The Spiritual Meets the Physical: The Role of the Church in Getting Black Communities Healthy

Participants engage in group fitness at the Eighth Annual Communities of Harlem Health Revival.

Participants engage in group fitness at the Eighth Annual Communities of Harlem Health Revival.

In the face of health disparities that disproportionately affect African-Americans, the church may play a unique role in influencing black communities to take control of their health outcomes. In Central Harlem, the faith-based coalition, Communities of Harlem Health Revival (CHHR), is encouraging black New Yorkers to get active and to get educated about health by targeting the neighborhood’s religious congregations.

While the nation’s religiously unaffiliated population is on the rise, African-Americans are the racial group most likely to formally identify with a religion in the U.S., at 85 percent. A large majority of African-Americans belong to historically black Protestant churches, according to the Pew Research Center.

“The church can give me faith to keep me going no matter what the situation,” said Judy Brown, a black Harlem resident and 25-year member of Canaan Baptist Church of Christ on W. 116th Street. “Doctors give me pills to chill out. Faith and hope keep me going. God’s got the answer.”

Following Sunday service on Sept. 22, Brown and congregation members from CHHR’s interfaith coalition of houses of worship participated in the annual CHHR health fair. “We had a wonderful service,” Brown shared. “We sang a marching song, so we’re ready to march!” Sporting yellow t-shirts with the motto, “Make Health Your Habit,” screen-printed over their shoulders, the almost entirely black group of adults, children and families walked over a mile, from P.S. 154 Harriet Tubman in Central Harlem to Riverbank State Park on the West Side.

At the park, volunteers from a range of New York City hospitals, universities and health organizations provided free services to what CHHR approximates was over 600 fair attendees. Health services included diabetes education, nutrition counseling and blood pressure testing. “I have high blood pressure,” Brown explained, “so the more I learn about all this, the better.”

She isn’t alone. The New York City Department of Health and Mental Hygiene reports nearly a third of adults in Central Harlem have been told they have high blood pressure by a healthcare provider. Central Harlem residents are also more likely to be obese, have diabetes, have HIV/AIDS, and to die of cancer than New York City residents as a whole.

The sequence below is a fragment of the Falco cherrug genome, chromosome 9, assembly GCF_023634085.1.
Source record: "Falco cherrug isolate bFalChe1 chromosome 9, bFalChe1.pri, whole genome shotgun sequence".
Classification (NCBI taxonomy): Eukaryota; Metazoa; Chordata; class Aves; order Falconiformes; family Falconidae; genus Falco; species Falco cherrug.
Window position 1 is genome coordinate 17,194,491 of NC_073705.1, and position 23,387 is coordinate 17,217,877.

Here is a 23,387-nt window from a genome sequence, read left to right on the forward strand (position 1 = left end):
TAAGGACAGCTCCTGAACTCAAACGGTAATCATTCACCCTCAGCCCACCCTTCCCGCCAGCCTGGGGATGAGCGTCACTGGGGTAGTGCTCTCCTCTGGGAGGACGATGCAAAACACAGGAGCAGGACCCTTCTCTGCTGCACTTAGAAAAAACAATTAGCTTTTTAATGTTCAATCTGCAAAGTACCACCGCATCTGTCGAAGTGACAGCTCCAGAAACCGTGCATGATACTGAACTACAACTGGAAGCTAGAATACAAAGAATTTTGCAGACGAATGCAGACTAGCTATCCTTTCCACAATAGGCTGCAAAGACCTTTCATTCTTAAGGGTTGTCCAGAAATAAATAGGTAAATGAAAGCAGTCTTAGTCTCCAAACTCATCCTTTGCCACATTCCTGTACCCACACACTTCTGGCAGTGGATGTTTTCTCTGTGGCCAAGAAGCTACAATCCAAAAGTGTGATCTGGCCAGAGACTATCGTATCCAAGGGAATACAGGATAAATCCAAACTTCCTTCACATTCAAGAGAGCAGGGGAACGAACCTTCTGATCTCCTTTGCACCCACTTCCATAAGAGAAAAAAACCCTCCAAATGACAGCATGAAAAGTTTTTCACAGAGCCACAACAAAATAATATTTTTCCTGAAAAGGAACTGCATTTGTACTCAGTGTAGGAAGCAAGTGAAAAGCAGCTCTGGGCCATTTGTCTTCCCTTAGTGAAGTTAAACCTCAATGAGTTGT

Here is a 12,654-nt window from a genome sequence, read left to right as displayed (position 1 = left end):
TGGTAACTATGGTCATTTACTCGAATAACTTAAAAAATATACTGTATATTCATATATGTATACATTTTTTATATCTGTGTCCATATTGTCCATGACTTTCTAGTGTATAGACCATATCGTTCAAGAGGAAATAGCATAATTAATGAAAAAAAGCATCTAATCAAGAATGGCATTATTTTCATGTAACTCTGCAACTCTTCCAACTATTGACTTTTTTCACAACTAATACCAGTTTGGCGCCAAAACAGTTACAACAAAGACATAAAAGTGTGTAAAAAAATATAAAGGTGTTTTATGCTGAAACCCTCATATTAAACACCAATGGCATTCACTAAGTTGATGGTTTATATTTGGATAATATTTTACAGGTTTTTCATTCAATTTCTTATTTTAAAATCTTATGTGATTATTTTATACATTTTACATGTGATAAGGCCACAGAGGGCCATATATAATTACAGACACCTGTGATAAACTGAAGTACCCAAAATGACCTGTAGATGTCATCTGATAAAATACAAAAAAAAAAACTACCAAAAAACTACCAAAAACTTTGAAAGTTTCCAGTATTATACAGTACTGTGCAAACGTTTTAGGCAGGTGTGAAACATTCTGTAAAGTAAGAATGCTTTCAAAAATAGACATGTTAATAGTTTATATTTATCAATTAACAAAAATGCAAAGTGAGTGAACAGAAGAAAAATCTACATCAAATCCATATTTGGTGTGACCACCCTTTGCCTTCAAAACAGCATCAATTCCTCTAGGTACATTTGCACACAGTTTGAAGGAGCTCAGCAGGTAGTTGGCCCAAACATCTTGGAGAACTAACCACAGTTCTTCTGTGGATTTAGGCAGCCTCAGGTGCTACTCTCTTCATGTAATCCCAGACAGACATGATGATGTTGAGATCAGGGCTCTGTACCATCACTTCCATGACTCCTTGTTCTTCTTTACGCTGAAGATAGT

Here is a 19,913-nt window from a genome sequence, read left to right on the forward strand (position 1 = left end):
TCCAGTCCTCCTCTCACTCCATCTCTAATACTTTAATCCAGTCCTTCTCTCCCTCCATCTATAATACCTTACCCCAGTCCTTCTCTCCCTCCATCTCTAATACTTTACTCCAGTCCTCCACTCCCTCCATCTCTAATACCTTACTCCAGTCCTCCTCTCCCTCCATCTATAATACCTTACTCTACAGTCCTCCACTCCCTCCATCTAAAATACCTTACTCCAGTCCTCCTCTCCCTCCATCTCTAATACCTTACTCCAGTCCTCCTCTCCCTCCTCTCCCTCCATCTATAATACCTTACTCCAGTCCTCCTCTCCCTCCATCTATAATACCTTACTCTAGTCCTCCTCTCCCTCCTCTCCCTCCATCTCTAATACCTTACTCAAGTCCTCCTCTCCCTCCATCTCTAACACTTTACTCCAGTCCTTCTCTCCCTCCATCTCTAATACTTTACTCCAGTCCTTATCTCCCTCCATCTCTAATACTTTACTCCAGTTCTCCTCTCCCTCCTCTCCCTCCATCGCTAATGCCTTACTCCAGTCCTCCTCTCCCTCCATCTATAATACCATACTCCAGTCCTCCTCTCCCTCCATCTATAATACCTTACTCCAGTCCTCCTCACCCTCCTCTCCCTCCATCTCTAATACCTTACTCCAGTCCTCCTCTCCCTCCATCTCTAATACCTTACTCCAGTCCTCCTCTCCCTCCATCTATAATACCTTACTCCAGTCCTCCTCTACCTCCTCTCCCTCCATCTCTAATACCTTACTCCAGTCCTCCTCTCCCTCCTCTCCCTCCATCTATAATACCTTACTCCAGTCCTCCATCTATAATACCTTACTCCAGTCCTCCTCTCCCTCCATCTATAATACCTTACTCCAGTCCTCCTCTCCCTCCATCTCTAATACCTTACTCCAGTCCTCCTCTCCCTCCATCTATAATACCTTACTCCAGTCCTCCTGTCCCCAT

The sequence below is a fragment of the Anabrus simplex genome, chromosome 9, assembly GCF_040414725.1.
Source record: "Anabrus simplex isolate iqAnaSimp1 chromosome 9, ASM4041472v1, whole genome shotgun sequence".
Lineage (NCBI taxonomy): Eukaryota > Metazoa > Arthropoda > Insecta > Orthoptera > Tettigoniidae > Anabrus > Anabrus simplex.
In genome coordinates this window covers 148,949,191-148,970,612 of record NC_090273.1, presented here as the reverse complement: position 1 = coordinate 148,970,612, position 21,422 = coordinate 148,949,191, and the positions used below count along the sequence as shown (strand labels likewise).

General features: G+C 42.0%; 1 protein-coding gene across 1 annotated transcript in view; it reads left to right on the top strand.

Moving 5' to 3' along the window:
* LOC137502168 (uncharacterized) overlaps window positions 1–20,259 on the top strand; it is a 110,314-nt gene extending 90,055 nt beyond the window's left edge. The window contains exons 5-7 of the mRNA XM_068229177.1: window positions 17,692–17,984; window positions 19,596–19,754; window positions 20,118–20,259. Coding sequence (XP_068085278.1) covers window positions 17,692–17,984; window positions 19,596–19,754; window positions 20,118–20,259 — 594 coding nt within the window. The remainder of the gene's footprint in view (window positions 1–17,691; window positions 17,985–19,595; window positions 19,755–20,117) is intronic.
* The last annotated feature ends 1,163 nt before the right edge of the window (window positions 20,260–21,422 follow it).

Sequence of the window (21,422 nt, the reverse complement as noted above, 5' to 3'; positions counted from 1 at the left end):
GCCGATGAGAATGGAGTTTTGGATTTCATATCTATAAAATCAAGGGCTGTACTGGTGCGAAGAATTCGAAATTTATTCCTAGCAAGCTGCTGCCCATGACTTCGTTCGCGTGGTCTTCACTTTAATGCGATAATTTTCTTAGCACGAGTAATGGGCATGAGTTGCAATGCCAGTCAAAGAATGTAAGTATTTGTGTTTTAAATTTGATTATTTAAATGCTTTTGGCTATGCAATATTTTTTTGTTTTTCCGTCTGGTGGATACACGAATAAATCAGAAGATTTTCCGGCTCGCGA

According to the Centers for Disease Control and Prevention, black people in the U.S. experience significant disparities in health care access and health outcomes. Some key factors include lower rates of insurance, higher rates of poverty, lower levels of education attainment and environmental hazards.

Against these odds, the overarching theme of the CHHR event was community empowerment. “You’re here working with your church, and your family, and your community to get healthy,” Dr. James Noble, Assistant Professor and Neurology Clerkship Director at the Columbia University Medical Center told the crowd. He asked participants to give themselves a round of applause for engaging in a collective effort. “This helps communities get healthy. It’s not just about the individual.”

Patricia Butts, CHHR Co-Founder and Board of Directors Chair, points out the built-in community that a church congregation can provide. “The church, of course, is a natural base for those who are in the church community,” she said of why she helped launch the faith-based health coalition eight years ago. Butts is also the First Lady of Harlem’s Abyssinian Baptist Church, which has a Health & Wellness Ministry among its programs available to congregation members.

Donna Johnson, First Lady of CHHR partner house of worship, Canaan Baptist Church of Christ, described the health initiative and services available in her own church. “The pastor preaches on taking care of your temple, which is your body,” Johnson said. Beyond Sunday service, Canaan has a volunteer nursing staff on-site that provides screening services, as well as workshops on nutrition, blood pressure and diabetes education. Johnson said the church also makes an effort to serve healthy snacks at their gatherings as a way of teaching by example.

The black church is historically associated with organizing for social-justice activism. Butts said she wanted the CHHR coalition to be a demonstration of the leadership of the church when it comes to helping congregations get healthy, too. “[The organization was created] to show the community that the churches are concerned with your physical health, as well as your spiritual health.”